• IPA(key): /nʊs/

Contraction

nos m pl (masculine sg no, feminine sg na, feminine plural nas)

  1. in the

Etymology 2

From a mutation of os.

Pronoun

nos m (accusative)

  1. Alternative form of os (them, masculine plural)
Usage notes

The n- forms of accusative third-person pronouns are used when the preceding word ends in -u or a diphthong, and are suffixed to the preceding word.

See also
  • Appendix:Galician pronouns
  • los
  • os
  • nós

Etymology 3

See the etymology of the corresponding lemma form.

Pronoun

nos

  1. inflection of nós:
    1. accusative/dative
    2. reflexive

Guinea-Bissau Creole

Etymology

From Portuguese nós. Cognate with Kabuverdianu anos.

Pronoun

nos

  1. we, first person plural.

Hungarian

Etymology

no (interjection) +‎ s (and, conjunction)

Pronunciation

  • IPA(key): [ˈnoʃ]
  • Hyphenation: nos
  • Rhymes: -oʃ

Interjection

nos

  1. well

References

Further reading

  • nos in Bárczi, Géza and László Országh. A magyar nyelv értelmező szótára (’The Explanatory Dictionary of the Hungarian Language’). Budapest: Akadémiai Kiadó, 1959–1962. Fifth ed., 1992: →ISBN

Interlingua

Pronoun

nos

  1. we
  2. us

Kashubian

Etymology

From Proto-Slavic *nosъ, from Proto-Indo-European *néh₂s.

Noun

nos m

  1. (anatomy) nose

Latin

Etymology

From Proto-Italic *nōs, from Proto-Indo-European *n̥smé.

Pronunciation

  • (Classical) IPA(key): /noːs/, [noːs̠]
  • (Ecclesiastical) IPA(key): /nos/, [nɔs]

Pronoun

nōs

  1. nominative/accusative plural of ego: we, us

Usage notes

When used in the plural genitive, nostrī is used when it is the object of an action, especially when used with a gerund or gerundive. When used in such a construction, the gerund or gerundive takes on the masculine genitive singular. Nostrum is used as a partitive genitive, used in constructions such as (one of us).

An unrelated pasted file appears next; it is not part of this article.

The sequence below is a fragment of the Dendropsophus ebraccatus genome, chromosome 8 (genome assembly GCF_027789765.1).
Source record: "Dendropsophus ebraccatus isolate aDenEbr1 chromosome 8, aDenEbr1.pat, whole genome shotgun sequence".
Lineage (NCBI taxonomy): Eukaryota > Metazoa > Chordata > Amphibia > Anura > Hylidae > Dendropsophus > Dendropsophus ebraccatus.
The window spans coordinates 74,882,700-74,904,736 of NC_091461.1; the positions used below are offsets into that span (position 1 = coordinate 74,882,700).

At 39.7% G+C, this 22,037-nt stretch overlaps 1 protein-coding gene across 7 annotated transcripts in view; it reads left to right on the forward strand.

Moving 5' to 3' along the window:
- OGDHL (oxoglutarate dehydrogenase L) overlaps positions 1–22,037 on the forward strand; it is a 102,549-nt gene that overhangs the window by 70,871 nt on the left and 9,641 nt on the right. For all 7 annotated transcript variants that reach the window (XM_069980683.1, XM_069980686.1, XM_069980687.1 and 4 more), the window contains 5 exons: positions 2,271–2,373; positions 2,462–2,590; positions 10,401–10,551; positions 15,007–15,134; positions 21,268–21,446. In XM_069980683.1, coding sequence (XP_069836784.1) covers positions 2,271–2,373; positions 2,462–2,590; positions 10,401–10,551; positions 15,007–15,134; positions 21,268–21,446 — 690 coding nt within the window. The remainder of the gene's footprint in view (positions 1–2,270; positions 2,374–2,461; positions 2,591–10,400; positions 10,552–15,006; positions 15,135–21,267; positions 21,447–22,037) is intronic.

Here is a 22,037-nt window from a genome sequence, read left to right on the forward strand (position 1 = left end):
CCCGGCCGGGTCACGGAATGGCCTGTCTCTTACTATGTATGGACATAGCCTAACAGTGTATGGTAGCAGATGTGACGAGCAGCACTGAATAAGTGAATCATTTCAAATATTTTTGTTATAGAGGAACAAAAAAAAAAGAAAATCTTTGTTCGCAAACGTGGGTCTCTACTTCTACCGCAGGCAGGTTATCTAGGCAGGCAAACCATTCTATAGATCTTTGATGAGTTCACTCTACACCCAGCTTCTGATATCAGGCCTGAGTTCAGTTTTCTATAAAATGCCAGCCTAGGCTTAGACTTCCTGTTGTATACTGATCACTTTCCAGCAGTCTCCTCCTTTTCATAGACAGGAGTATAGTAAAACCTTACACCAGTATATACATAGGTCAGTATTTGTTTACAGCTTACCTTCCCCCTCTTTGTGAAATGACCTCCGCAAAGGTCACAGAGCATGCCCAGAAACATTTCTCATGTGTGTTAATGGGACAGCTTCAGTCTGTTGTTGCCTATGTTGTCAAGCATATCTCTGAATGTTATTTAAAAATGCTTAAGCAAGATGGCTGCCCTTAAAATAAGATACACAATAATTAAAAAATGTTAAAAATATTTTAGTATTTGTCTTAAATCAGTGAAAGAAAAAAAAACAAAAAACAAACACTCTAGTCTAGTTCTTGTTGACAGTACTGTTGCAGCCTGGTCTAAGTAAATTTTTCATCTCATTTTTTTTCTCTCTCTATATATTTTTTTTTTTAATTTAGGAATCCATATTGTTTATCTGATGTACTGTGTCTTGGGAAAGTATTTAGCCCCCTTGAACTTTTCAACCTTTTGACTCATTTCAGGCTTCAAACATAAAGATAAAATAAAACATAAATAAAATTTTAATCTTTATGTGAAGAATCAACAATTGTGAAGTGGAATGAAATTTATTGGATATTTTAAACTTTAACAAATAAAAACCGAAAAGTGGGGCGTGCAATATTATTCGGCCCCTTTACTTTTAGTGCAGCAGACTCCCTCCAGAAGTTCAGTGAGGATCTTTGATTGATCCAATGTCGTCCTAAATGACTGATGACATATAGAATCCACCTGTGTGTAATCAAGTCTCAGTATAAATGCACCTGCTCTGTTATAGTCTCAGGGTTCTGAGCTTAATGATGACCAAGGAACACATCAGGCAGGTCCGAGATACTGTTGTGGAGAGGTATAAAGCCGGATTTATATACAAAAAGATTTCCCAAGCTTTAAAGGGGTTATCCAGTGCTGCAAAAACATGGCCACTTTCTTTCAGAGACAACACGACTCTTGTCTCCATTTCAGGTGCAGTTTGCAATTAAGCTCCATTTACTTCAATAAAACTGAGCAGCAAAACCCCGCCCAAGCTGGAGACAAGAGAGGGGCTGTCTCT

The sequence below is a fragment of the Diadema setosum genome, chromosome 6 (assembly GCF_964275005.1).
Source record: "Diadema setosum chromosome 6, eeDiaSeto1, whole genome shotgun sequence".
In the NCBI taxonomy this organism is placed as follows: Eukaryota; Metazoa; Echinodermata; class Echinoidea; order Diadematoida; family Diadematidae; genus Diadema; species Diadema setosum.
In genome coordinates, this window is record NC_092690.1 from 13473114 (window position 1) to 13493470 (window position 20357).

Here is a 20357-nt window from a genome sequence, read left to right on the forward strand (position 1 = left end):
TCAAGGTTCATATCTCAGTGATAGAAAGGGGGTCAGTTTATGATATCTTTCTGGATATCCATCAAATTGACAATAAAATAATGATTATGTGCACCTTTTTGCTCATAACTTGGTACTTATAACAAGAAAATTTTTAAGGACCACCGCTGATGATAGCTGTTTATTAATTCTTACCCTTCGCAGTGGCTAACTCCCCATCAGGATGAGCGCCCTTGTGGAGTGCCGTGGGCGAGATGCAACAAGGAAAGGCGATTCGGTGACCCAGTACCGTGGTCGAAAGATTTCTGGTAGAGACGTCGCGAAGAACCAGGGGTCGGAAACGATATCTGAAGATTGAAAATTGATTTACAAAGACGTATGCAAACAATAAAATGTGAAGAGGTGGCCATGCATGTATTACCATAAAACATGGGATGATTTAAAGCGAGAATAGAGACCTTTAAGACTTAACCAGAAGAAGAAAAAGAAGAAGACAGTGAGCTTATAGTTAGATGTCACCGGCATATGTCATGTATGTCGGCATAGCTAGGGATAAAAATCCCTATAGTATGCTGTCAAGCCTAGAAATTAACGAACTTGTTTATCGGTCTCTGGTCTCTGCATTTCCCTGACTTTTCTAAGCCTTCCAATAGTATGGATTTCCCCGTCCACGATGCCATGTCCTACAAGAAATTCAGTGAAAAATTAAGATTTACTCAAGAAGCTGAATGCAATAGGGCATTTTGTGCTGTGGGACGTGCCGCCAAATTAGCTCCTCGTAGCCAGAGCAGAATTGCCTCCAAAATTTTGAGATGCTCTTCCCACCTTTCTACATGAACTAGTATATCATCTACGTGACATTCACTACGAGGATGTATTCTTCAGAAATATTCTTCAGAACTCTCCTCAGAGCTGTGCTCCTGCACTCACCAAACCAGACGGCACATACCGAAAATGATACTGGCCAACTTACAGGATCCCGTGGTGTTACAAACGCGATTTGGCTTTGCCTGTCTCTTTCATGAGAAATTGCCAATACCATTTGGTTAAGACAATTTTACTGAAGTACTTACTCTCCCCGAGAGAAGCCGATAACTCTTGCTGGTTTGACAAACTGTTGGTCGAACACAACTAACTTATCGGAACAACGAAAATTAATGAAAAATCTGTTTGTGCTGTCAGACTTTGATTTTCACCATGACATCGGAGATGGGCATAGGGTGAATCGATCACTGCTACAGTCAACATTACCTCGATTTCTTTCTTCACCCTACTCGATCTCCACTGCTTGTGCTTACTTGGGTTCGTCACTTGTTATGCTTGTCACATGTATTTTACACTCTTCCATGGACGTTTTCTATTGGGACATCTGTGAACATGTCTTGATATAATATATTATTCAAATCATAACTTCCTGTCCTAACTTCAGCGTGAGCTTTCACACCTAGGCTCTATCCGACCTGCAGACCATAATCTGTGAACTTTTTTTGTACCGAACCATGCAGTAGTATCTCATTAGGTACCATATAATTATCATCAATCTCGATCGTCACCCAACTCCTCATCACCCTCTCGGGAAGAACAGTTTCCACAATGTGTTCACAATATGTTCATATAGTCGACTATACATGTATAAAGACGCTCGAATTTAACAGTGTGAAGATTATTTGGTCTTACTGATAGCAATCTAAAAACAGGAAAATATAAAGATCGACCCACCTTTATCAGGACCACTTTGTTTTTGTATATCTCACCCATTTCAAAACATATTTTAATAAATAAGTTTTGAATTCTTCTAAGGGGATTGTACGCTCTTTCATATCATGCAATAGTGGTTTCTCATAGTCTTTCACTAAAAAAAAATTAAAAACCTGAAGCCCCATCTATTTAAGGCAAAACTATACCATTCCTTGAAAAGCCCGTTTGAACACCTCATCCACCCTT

Derived terms

  • nōbīscum

Descendants

See also

1st and 2nd person personal pronouns declension together with the possessive and reflexive pronouns.
is, ea, id (he, she, it) is not included here.

References

  • nos in Charlton T. Lewis and Charles Short (1879) A Latin Dictionary, Oxford: Clarendon Press
  • nos in Charlton T. Lewis (1891) An Elementary Latin Dictionary, New York: Harper & Brothers
  • Carl Meißner; Henry William Auden (1894) Latin Phrase-Book[1], London: Macmillan and Co.

Lombard

Alternative forms

  • nus (Modern orthography)

Etymology

From Latin nucem, accusative singular of nux (nut), ultimately from Proto-Indo-European *knew-.

Pronunciation

  • (Milan) IPA(key): /nuːs/

Noun

nos f (invariable) (Classical Milanese orthography)

  1. walnut (fruit and tree)
  2. (botany) nut

References

  • Francesco Cherubini, Vocabolario milanese-italiano, Volume 3, 1843, p. 179

Lower Sorbian

Etymology

From Proto-Slavic *nosъ, from Proto-Indo-European *néh₂s.

Pronunciation

  • IPA(key): /nɔs/

Noun

nos m (diminutive nosk)

  1. nose

Declension


Middle English

Noun

nos (plural nosses)

  1. Alternative form of nose

Norwegian Bokmål

Etymology

From Old Norse nǫs, from Proto-Germanic *nasō, from Proto-Indo-European *néh₂s.

Noun

nos f or m (definite singular nosa or nosen, indefinite plural noser, definite plural nosene)

  1. (dialectal) nose
  2. (dialectal) steep protruding point on a mountain

Synonyms

  • (nose): nese

References

  • “nos” in The Bokmål Dictionary.
  • “nos” in Det Norske Akademis ordbok (NAOB).

Norwegian Nynorsk

Etymology

From Old Norse nǫs, from Proto-Germanic *nasō, from Proto-Indo-European *néh₂s.

Noun

nos f (definite singular nosa, indefinite plural naser, definite plural nasene)

  1. nose
  2. steep protruding point on a mountain

Synonyms

  • (nose): nase

References

  • “nos” in The Nynorsk Dictionary.

Anagrams

  • sno, son

Occitan

Pronunciation

  • IPA(key): /nus/

Etymology 1

From Old Occitan [Term?], from Latin nōs.

Pronoun

nos

  1. to us (first-person plural indirect object pronoun)
  2. ourselves (first-person plural reflexive pronoun)

Etymology 2

From Old Occitan nos, nous, nou, from Latin nōdus. Compare Catalan nus, French nœud, Italian nodo.

Noun

nos m (plural noses)

  1. knot

Old Czech

Etymology

From Proto-Slavic *nosъ, from Proto-Indo-European *néh₂s.

Pronunciation

  • IPA(key): /nos/

Noun

nos m

  1. (anatomy) nose

Declension

Descendants

  • Czech: nos

Further reading

  • “nos”, in Vokabulář webový: webové hnízdo pramenů k poznání historické češtiny [online][2], Praha: Ústav pro jazyk český AV ČR, 2006–2020

Old French

Alternative forms

  • nous (first-person plural subject pronoun)